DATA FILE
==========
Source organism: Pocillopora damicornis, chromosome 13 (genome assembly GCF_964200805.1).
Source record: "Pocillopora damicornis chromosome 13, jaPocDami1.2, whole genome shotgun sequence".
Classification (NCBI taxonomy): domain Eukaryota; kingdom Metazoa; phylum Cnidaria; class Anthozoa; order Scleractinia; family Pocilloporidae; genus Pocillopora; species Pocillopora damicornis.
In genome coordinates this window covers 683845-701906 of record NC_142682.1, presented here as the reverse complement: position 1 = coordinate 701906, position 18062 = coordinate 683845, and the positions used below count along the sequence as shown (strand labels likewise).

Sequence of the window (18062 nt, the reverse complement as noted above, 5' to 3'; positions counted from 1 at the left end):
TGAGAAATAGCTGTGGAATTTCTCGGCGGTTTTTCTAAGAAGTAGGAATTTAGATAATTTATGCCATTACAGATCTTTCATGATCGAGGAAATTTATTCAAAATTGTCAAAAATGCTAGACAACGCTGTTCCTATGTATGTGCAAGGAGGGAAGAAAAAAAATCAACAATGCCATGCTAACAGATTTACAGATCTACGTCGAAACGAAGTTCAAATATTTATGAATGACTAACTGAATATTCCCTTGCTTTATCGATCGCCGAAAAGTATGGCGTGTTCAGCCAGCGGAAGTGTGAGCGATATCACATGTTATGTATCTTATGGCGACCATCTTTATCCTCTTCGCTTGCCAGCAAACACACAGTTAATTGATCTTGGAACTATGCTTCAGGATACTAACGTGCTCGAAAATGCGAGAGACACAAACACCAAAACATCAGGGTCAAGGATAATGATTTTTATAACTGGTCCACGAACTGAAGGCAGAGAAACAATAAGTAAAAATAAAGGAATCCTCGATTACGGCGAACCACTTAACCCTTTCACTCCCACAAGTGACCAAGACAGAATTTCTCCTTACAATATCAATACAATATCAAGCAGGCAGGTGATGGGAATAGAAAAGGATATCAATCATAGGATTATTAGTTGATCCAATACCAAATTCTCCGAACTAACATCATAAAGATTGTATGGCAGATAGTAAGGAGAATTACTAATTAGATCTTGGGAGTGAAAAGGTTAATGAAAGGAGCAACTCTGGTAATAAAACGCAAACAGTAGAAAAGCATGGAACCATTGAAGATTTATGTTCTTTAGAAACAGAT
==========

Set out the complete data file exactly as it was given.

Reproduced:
Source organism: Pocillopora damicornis, chromosome 13 (genome assembly GCF_964200805.1).
Source record: "Pocillopora damicornis chromosome 13, jaPocDami1.2, whole genome shotgun sequence".
Classification (NCBI taxonomy): domain Eukaryota; kingdom Metazoa; phylum Cnidaria; class Anthozoa; order Scleractinia; family Pocilloporidae; genus Pocillopora; species Pocillopora damicornis.
In genome coordinates this window covers 683845-701906 of record NC_142682.1, presented here as the reverse complement: position 1 = coordinate 701906, position 18062 = coordinate 683845, and the positions used below count along the sequence as shown (strand labels likewise).

Sequence of the window (18062 nt, the reverse complement as noted above, 5' to 3'; positions counted from 1 at the left end):
TGAGAAATAGCTGTGGAATTTCTCGGCGGTTTTTCTAAGAAGTAGGAATTTAGATAATTTATGCCATTACAGATCTTTCATGATCGAGGAAATTTATTCAAAATTGTCAAAAATGCTAGACAACGCTGTTCCTATGTATGTGCAAGGAGGGAAGAAAAAAAATCAACAATGCCATGCTAACAGATTTACAGATCTACGTCGAAACGAAGTTCAAATATTTATGAATGACTAACTGAATATTCCCTTGCTTTATCGATCGCCGAAAAGTATGGCGTGTTCAGCCAGCGGAAGTGTGAGCGATATCACATGTTATGTATCTTATGGCGACCATCTTTATCCTCTTCGCTTGCCAGCAAACACACAGTTAATTGATCTTGGAACTATGCTTCAGGATACTAACGTGCTCGAAAATGCGAGAGACACAAACACCAAAACATCAGGGTCAAGGATAATGATTTTTATAACTGGTCCACGAACTGAAGGCAGAGAAACAATAAGTAAAAATAAAGGAATCCTCGATTACGGCGAACCACTTAACCCTTTCACTCCCACAAGTGACCAAGACAGAATTTCTCCTTACAATATCAATACAATATCAAGCAGGCAGGTGATGGGAATAGAAAAGGATATCAATCATAGGATTATTAGTTGATCCAATACCAAATTCTCCGAACTAACATCATAAAGATTGTATGGCAGATAGTAAGGAGAATTACTAATTAGATCTTGGGAGTGAAAAGGTTAATGAAAGGAGCAACTCTGGTAATAAAACGCAAACAGTAGAAAAGCATGGAACCATTGAAGATTTATGTTCTTTAGAAACAGAT